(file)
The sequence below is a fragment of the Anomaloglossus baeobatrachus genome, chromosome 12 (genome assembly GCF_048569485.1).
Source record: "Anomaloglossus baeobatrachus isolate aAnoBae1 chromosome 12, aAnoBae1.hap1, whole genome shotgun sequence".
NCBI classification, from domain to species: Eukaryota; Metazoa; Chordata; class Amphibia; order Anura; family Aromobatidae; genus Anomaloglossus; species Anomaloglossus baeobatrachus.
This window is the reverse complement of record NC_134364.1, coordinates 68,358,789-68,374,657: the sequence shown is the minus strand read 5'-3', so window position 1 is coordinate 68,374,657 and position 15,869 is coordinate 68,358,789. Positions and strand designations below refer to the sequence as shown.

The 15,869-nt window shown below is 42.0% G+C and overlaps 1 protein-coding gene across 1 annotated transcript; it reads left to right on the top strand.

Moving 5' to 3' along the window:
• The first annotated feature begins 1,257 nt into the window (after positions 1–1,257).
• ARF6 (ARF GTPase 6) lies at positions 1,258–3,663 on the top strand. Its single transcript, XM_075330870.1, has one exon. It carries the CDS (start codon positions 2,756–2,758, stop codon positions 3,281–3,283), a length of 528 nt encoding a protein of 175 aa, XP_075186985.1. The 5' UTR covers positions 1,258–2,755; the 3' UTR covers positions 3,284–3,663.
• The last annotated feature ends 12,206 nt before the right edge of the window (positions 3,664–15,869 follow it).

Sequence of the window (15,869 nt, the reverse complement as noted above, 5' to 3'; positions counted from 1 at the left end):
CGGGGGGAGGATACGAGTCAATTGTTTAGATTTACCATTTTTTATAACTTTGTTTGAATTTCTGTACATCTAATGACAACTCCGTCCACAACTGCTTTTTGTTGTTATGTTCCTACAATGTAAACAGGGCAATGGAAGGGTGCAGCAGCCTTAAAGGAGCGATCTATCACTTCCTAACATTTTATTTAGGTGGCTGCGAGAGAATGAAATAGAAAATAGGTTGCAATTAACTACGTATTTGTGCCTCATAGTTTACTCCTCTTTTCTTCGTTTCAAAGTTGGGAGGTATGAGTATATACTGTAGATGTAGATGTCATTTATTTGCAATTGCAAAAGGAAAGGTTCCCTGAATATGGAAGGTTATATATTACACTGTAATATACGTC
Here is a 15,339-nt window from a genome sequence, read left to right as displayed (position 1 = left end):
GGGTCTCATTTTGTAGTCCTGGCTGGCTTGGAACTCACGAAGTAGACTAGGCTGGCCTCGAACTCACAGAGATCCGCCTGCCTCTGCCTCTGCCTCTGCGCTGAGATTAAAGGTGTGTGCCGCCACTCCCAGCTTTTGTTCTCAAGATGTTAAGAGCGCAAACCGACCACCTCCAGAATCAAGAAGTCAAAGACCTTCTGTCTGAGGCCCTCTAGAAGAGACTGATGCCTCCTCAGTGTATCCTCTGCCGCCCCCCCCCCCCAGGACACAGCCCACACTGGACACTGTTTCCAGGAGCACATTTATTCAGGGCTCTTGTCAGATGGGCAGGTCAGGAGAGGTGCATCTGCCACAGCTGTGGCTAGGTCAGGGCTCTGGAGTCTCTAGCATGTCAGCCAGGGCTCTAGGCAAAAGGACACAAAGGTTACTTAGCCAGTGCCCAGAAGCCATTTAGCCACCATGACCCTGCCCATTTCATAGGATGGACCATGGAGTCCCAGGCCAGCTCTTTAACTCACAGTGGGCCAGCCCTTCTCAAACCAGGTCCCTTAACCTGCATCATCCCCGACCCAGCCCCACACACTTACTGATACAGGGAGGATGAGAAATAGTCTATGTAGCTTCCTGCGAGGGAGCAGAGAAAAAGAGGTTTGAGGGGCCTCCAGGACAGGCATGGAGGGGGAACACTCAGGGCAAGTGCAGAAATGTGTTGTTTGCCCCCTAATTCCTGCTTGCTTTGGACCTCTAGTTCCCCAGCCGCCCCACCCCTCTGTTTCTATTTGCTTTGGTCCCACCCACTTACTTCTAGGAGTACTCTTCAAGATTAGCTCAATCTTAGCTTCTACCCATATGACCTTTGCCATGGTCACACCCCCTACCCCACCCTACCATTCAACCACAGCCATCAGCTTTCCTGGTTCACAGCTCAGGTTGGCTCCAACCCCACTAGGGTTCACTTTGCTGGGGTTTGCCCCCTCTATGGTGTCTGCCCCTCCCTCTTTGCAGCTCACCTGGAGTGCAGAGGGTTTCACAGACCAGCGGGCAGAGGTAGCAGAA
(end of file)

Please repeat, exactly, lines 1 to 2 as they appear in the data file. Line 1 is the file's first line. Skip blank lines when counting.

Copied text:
The sequence below is a fragment of the Anomaloglossus baeobatrachus genome, chromosome 12 (genome assembly GCF_048569485.1).
Source record: "Anomaloglossus baeobatrachus isolate aAnoBae1 chromosome 12, aAnoBae1.hap1, whole genome shotgun sequence".